Unclear when Chalk River will produce isotopes again: officials
Officials in charge of Ontario's Chalk River nuclear reactor say they are no closer to knowing when the reactor will be back online and producing medical isotopes again.
Atomic Energy of Canada Ltd. officials made the comments to members of the Canadian Nuclear Safety Commission at a public hearing in Ottawa on Thursday. Commission members, who regulate Canada's nuclear industry, asked for a timeline for repairs to the aging reactor, which has been shut down for weeks, sparking a global shortage of isotopes.
"As you can imagine, we are under rather severe pressure to come up with an estimate of the outage," AECL president Hugh MacDiarmid told the commission. "We really feel we have to have some evidence to base an outage estimate on before we go public, otherwise it would be pure guesswork."
A leak of radioactive water was detected inside the reactor May 15. Since then, workers have been conducting visual inspections of the leak, lowering cameras through small holes at the top of the reactor.
AECL officials told the commission that their cameras have captured corrosion in a number of areas.
"We are currently completing a root cause assessment to determine why the corrosion was not identified in previous inspections," said William Pilkington, AECL's chief nuclear officer.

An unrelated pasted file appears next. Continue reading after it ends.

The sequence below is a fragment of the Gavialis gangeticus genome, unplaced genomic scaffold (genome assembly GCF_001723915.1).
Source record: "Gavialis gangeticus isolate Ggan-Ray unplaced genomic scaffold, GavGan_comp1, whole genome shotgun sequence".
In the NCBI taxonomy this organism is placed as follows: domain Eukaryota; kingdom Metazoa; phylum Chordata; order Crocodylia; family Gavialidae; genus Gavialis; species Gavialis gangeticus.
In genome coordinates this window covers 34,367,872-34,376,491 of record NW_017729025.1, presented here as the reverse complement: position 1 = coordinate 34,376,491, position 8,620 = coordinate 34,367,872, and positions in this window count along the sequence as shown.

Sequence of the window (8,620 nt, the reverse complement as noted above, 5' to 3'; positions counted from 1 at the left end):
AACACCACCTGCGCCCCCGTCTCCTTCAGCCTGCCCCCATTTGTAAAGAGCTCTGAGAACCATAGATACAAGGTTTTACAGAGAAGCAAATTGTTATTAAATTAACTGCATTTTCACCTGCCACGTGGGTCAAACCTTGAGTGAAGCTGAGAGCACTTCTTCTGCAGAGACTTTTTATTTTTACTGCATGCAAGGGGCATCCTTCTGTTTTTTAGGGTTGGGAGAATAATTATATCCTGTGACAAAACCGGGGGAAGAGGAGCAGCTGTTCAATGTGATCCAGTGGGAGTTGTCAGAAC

But some commission members scolded AECL for not catching the corrosion earlier and raising it during licence hearings in 2004.
"Why did you not do a thorough investigation and not give the commission all the information going forward to give you a licence and extend the life of this reactor? We didn't get all the information and you admit today that it was limited," said Alan Graham, a former New Brunswick energy minister.
Isotopes arriving from abroad
Meanwhile, nuclear medicine doctors who use isotopes to diagnose cancer and heart disease in patients received some good news Thursday. New supplies of isotopes from reactors overseas are expected to arrive at hospitals shortly.
"We will get 50 per cent of our normal supply over the weekend," said Dr. Jean-Luc Urbain of the Canadian Association of Nuclear Medicine.
"We have some abilities to co-ordinate [procedures] now for next week," added Dr. Christopher O'Brien of the Ontario Association of Nuclear Medicine.
The Chalk River reactor normally provides a large portion of the world's medical isotopes. Reactors in the Netherlands and South Africa have recently ramped up their production of isotopes to help with the shortfall created by the shutdown.